The most successful dun show pony of all time has been put to sleep at home at the age of 27.
Part-bred Arab Deaconwood Goldprint was produced by the Hollings family throughout his ridden career, and was given to Penny Hollings last January following the death of his owner June Horsfall.
In a stellar career, the eye-catching 138cm took the the championship at the Royal International Horse Show in 1999 and 2002 and was twice victorious at Horse of the Year Show (HOYS) in 1998 and 2000.
“We have had a lot of lovely ponies to produce and I shouldn’t really say I have a favourite, but he was my favourite,” said H&H columnist Stuart Hollings. “He was a lovely pony who really stood out in a crowd because he was a very elegant dun, full of presence and a big mover.
“Mrs Horsfall left me a brilliant Philippa Porley painting of him on his lap of honour in the Hickstead main ring which proudly hangs in my lounge.”
The gelding was bred by Clare Dew and was by Cusop Fingerprint out of Cratfield Fairy Gold — a 148cm HOYS winner in her own right in 1987.
Old age had started to catch up with “Tom”, Stuart said.
“They told me they might be putting him down on Thursday (March 8), so I went to see him on Wednesday night and said goodbye with a couple of apples,” he said.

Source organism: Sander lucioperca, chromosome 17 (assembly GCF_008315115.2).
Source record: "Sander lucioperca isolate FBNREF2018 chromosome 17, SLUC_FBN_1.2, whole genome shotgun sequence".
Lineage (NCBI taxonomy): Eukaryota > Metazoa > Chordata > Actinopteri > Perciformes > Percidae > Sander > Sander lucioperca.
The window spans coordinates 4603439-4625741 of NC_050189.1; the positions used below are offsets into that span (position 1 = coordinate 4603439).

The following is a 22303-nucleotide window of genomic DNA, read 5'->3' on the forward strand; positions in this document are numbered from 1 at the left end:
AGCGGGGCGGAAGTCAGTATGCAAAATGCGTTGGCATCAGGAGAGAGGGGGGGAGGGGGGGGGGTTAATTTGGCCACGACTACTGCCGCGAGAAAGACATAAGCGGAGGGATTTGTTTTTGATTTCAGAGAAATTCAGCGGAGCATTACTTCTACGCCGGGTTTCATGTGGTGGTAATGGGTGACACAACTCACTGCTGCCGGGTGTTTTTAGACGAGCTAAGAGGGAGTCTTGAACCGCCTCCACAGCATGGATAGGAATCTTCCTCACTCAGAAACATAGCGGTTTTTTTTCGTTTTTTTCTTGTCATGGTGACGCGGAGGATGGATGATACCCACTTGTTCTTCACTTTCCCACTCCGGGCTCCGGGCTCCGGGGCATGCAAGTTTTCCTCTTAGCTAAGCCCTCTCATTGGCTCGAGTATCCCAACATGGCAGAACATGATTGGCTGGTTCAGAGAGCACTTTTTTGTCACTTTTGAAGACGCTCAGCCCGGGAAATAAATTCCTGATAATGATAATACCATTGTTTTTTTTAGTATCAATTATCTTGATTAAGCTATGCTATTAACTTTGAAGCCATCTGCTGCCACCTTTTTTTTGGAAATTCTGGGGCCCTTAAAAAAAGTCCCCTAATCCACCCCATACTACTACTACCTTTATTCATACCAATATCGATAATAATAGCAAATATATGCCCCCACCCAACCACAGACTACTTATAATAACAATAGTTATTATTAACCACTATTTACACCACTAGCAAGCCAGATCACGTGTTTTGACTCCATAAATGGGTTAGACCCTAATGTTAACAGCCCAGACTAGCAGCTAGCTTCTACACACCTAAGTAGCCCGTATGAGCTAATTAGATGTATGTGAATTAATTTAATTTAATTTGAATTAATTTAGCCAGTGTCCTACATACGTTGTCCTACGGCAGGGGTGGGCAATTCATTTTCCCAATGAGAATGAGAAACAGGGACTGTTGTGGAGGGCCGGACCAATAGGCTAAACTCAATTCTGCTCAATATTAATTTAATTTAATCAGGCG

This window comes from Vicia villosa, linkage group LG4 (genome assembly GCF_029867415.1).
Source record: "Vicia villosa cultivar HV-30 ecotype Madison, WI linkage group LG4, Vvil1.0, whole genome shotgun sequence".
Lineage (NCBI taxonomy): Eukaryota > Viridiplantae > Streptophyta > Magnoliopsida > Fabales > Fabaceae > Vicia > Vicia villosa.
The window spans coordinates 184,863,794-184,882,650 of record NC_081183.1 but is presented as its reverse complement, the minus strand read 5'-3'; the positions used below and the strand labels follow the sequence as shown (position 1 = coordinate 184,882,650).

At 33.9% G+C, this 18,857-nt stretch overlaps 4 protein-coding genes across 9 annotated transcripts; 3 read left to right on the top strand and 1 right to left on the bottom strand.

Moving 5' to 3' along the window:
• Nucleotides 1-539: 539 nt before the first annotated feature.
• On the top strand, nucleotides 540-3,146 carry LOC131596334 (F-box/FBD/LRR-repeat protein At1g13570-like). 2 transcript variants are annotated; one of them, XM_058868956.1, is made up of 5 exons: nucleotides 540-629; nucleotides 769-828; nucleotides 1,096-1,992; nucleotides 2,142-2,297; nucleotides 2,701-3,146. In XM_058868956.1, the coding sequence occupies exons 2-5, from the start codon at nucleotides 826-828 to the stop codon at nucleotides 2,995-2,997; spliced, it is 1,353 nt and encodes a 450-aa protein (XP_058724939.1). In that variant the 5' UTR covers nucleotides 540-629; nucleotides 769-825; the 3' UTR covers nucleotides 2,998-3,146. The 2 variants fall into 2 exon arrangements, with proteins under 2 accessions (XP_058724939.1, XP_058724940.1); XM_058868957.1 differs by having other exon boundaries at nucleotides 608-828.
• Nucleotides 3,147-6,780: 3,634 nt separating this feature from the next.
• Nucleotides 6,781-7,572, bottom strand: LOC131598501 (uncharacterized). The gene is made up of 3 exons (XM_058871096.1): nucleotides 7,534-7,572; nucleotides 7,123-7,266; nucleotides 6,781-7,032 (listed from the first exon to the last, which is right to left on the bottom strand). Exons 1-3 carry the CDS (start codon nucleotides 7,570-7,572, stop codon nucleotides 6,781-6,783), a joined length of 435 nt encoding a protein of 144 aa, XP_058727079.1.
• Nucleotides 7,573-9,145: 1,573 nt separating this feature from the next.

“He was a character and I loved him. We took him through all the stages from winning the BSPS Championships as a novice, through to restricted, open, and taking some big championships.
“We always thought he could have taken the championship at HOYS but he never won it — we thought when he got into the main arena at Wembley he got a bit lost as he was almost same colour as the surface!”
Tom was his dam’s first offspring, and Stuart recalled seeing him as a foal at foot with his mother at Rotherwood Stud.
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“I never imagined we’d end up being involved with him,” he said. “We also produced his half sister Crafton Touch Of Gold who was also a dual winner at HOYS and the RIHS. The family was successful — I remember seeing his granddam Tanner Arielle winning as a broodmare at the East Anglian shows and she was also a very high-quality mare.”
Following his retirement, Tom competed successfully in a handful of local veteran classes with Penny but mostly “lived like a king” at the Holling’s base at Blue Slate.
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